Paddleboarding, which involves participants standing on a paddleboard or surfboard and using their arms to paddle through the water, is an increasingly popular recreational activity.
Often seen as a relaxing way to spend a peaceful day on the water, paddleboarding might provide some hidden health benefits. The following are just a few potential health benefits of paddleboarding.
Stress reduction: According to the American Psychological Association, in 2015 a greater percentage of adults reported feeling extreme levels of stress than in 2014. Many paddleboarding enthusiasts acknowledge the soothing qualities of paddleboarding, and a 2016 study published in the academic journal Health & Place found that increased views of blue space, including oceans, can be linked to lower levels of psychological distress.
Exercise: While it might not be high-intensity exercise, paddleboarding is exercise and can provide an avenue for otherwise sedentary men, women and children to begin increasing their levels of physical activity. Muscles in legs get a workout when paddleboarding, as these muscles are tasked with holding the body steady. In the meantime, core abdominal muscles also get a workout as they work to maintain the body’s balance. And of course, muscles in the arms, back and shoulders are needed for paddling. While paddleboarding may not qualify as vigorous a cardiovascular or strength-training exercise, it does provide a low-impact way for participants to engage muscles throughout their bodies.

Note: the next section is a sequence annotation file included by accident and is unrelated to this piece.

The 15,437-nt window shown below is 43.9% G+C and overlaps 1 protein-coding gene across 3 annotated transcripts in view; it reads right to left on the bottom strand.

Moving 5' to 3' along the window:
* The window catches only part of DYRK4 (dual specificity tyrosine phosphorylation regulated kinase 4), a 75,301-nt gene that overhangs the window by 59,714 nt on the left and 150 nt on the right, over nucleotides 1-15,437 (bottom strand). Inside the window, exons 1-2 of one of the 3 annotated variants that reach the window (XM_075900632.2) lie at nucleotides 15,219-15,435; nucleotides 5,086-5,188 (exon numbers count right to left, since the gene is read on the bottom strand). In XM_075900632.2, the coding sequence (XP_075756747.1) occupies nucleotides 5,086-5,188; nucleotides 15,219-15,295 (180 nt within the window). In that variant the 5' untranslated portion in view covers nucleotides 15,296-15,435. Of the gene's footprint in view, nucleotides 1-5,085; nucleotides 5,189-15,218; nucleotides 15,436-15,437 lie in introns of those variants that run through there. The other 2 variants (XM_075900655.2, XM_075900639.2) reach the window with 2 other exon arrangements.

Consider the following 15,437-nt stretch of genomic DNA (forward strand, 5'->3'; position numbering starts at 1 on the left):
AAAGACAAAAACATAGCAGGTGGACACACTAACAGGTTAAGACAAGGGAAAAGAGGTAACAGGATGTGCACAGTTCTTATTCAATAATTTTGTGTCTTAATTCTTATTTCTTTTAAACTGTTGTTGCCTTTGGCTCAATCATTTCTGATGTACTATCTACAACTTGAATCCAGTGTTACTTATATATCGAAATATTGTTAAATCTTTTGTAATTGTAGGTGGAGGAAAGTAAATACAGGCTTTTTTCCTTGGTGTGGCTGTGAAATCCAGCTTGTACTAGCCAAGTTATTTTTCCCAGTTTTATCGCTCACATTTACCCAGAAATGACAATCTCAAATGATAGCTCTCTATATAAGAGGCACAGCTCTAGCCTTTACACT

Balance: Paddleboarding can be a relaxing activity, but those paddleboarders who are most relaxed are the ones with great balance. Fortunately, paddleboarding can help men, women and children improve their balance because it requires a stable core and strong legs. While novice paddleboarders might struggle to stay upright at first, in time they’re likely to notice their balance is improving.
Vitamin D: Human skin produces vitamin D in response to sunlight, which paddle boarders get plenty of. Vitamin D serves a host of functions in the body that can promote short- and long-term health. Vitamin D facilitates normal immune system function, which can help paddleboarders fight off disease and infection. Vitamin D deficiency has been linked to a host ailments, including diabetes, as inadequate amounts of vitamin D can cause insulin resistance. In addition, in 2014, researchers at the University of Georgia, the University of Pittsburgh and the Queensland University of Technology in Australia uncovered a link between vitamin D deficiency, seasonal affective disorder, or SAD, and a lack of sunlight. A type of depression related to changes in season, SAD affects millions of people across the globe.
Paddleboarding enthusiasts may not know, but this increasingly popular activity may be greatly benefitting their overall health.